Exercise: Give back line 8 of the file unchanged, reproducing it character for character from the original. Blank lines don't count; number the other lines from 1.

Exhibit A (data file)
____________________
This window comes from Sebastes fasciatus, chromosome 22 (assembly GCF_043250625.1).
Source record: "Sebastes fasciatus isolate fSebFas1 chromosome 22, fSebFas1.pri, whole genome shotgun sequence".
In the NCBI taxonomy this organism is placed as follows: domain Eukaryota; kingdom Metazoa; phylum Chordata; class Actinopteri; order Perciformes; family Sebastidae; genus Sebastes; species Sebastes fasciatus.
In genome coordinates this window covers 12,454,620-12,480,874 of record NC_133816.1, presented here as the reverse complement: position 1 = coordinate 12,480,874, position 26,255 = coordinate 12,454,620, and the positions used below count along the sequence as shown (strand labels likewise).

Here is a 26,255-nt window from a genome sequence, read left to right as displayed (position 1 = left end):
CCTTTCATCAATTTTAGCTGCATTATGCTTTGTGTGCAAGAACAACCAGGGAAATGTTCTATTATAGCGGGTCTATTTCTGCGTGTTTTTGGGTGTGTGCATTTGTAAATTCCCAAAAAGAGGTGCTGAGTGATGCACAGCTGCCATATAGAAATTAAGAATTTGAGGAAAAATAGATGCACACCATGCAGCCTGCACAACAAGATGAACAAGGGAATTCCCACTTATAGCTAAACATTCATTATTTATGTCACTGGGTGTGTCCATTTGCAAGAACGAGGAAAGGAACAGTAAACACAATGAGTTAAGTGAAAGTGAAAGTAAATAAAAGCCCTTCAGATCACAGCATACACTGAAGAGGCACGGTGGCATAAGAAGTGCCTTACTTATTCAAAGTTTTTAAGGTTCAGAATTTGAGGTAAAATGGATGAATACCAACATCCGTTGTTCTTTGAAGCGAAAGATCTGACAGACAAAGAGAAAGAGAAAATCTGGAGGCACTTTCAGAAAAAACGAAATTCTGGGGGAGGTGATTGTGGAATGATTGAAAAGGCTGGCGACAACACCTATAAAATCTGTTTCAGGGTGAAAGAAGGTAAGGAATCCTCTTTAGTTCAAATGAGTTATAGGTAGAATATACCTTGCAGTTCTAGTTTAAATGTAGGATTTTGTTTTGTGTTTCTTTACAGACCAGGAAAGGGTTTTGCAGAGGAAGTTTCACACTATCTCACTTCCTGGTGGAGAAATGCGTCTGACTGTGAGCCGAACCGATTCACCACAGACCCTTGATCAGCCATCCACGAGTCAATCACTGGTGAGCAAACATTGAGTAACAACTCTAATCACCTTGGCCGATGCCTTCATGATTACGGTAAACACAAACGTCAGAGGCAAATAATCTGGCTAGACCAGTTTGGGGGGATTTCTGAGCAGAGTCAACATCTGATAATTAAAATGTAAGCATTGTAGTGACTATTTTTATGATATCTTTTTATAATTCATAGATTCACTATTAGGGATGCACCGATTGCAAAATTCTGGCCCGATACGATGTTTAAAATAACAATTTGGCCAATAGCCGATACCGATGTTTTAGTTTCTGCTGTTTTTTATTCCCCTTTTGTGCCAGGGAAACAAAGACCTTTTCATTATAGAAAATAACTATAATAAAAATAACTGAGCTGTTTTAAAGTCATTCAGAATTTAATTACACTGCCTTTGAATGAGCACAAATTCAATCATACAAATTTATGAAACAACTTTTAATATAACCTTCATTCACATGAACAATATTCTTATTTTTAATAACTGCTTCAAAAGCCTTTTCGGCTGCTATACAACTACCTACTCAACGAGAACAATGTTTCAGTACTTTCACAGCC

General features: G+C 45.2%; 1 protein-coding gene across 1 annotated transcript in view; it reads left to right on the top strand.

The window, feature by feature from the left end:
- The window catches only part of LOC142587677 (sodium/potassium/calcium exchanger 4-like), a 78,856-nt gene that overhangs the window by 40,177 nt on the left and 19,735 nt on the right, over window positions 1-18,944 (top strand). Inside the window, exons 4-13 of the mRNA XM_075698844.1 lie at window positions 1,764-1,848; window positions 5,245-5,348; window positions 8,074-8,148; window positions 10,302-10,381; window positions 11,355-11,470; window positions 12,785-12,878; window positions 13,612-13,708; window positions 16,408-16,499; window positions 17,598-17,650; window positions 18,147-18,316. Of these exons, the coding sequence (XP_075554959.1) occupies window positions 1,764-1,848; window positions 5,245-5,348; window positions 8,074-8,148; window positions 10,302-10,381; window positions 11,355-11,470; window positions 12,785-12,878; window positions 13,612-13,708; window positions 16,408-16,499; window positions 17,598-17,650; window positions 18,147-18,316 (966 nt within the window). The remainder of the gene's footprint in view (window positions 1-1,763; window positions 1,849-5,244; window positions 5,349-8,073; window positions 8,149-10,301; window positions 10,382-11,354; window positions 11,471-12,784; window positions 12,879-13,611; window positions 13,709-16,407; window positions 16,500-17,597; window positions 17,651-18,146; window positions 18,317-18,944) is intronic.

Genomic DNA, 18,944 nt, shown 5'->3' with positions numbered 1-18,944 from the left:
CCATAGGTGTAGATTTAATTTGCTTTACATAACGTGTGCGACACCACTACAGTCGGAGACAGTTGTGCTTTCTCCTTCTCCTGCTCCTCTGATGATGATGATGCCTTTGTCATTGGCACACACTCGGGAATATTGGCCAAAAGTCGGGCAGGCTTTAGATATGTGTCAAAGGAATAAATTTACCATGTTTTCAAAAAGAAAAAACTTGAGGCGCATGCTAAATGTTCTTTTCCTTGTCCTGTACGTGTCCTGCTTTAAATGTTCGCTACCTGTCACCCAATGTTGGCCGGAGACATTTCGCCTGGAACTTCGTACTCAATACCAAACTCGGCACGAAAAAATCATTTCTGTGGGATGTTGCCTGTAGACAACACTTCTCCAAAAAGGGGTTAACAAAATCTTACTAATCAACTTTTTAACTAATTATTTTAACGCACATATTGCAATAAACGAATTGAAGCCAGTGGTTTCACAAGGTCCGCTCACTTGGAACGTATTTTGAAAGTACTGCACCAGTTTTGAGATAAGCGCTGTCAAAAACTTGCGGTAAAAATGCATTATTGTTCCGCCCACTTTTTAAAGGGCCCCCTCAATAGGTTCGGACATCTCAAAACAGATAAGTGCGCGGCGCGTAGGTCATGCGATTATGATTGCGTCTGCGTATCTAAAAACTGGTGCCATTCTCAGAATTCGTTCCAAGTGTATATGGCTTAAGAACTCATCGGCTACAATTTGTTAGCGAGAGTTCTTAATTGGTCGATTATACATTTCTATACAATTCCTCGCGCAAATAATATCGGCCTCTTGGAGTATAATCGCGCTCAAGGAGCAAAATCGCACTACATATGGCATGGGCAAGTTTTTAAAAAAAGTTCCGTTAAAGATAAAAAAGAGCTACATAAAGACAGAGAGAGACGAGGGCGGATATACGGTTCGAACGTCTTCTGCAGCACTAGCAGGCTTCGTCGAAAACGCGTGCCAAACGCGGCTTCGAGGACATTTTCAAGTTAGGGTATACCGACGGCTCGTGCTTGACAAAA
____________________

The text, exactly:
The window, feature by feature from the left end: